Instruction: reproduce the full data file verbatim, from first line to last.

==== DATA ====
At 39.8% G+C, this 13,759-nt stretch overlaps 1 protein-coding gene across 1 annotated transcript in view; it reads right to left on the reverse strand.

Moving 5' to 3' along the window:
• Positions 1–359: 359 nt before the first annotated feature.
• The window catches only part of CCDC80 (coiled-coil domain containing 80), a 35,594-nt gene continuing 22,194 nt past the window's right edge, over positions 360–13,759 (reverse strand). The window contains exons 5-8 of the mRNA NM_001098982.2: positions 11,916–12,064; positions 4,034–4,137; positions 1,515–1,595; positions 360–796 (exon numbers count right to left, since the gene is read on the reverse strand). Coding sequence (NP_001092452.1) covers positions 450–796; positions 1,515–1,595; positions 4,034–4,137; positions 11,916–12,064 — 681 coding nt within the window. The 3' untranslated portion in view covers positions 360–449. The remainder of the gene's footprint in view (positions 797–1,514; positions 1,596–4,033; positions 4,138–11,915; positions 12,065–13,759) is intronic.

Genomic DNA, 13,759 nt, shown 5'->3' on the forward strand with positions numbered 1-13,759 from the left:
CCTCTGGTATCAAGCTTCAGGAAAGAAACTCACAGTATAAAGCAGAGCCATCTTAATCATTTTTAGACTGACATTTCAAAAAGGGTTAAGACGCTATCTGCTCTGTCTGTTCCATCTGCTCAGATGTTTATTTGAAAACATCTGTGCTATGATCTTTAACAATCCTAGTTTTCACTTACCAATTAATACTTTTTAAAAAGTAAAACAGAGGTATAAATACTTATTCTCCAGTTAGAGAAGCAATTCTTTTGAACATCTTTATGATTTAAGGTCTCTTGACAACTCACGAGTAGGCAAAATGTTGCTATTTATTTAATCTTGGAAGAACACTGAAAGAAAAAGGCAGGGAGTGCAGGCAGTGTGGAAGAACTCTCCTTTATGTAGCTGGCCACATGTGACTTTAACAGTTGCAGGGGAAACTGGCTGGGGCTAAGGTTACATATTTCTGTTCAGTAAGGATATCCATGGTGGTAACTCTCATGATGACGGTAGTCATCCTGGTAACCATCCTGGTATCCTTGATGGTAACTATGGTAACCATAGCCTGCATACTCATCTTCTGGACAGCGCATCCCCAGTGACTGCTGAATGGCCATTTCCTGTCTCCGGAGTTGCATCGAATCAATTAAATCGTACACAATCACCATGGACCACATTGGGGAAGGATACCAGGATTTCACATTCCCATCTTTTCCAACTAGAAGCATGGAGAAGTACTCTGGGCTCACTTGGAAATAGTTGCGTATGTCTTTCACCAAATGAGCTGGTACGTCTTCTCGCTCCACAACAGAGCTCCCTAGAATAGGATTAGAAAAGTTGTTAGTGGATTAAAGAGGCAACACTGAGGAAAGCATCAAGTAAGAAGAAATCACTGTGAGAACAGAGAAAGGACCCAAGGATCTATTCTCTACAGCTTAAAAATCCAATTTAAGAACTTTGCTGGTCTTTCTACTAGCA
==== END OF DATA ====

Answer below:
At 39.8% G+C, this 13,759-nt stretch overlaps 1 protein-coding gene across 1 annotated transcript in view; it reads right to left on the reverse strand.

Moving 5' to 3' along the window:
• Positions 1–359: 359 nt before the first annotated feature.
• The window catches only part of CCDC80 (coiled-coil domain containing 80), a 35,594-nt gene continuing 22,194 nt past the window's right edge, over positions 360–13,759 (reverse strand). The window contains exons 5-8 of the mRNA NM_001098982.2: positions 11,916–12,064; positions 4,034–4,137; positions 1,515–1,595; positions 360–796 (exon numbers count right to left, since the gene is read on the reverse strand). Coding sequence (NP_001092452.1) covers positions 450–796; positions 1,515–1,595; positions 4,034–4,137; positions 11,916–12,064 — 681 coding nt within the window. The 3' untranslated portion in view covers positions 360–449. The remainder of the gene's footprint in view (positions 797–1,514; positions 1,596–4,033; positions 4,138–11,915; positions 12,065–13,759) is intronic.

Genomic DNA, 13,759 nt, shown 5'->3' on the forward strand with positions numbered 1-13,759 from the left:
CCTCTGGTATCAAGCTTCAGGAAAGAAACTCACAGTATAAAGCAGAGCCATCTTAATCATTTTTAGACTGACATTTCAAAAAGGGTTAAGACGCTATCTGCTCTGTCTGTTCCATCTGCTCAGATGTTTATTTGAAAACATCTGTGCTATGATCTTTAACAATCCTAGTTTTCACTTACCAATTAATACTTTTTAAAAAGTAAAACAGAGGTATAAATACTTATTCTCCAGTTAGAGAAGCAATTCTTTTGAACATCTTTATGATTTAAGGTCTCTTGACAACTCACGAGTAGGCAAAATGTTGCTATTTATTTAATCTTGGAAGAACACTGAAAGAAAAAGGCAGGGAGTGCAGGCAGTGTGGAAGAACTCTCCTTTATGTAGCTGGCCACATGTGACTTTAACAGTTGCAGGGGAAACTGGCTGGGGCTAAGGTTACATATTTCTGTTCAGTAAGGATATCCATGGTGGTAACTCTCATGATGACGGTAGTCATCCTGGTAACCATCCTGGTATCCTTGATGGTAACTATGGTAACCATAGCCTGCATACTCATCTTCTGGACAGCGCATCCCCAGTGACTGCTGAATGGCCATTTCCTGTCTCCGGAGTTGCATCGAATCAATTAAATCGTACACAATCACCATGGACCACATTGGGGAAGGATACCAGGATTTCACATTCCCATCTTTTCCAACTAGAAGCATGGAGAAGTACTCTGGGCTCACTTGGAAATAGTTGCGTATGTCTTTCACCAAATGAGCTGGTACGTCTTCTCGCTCCACAACAGAGCTCCCTAGAATAGGATTAGAAAAGTTGTTAGTGGATTAAAGAGGCAACACTGAGGAAAGCATCAAGTAAGAAGAAATCACTGTGAGAACAGAGAAAGGACCCAAGGATCTATTCTCTACAGCTTAAAAATCCAATTTAAGAACTTTGCTGGTCTTTCTACTAGCA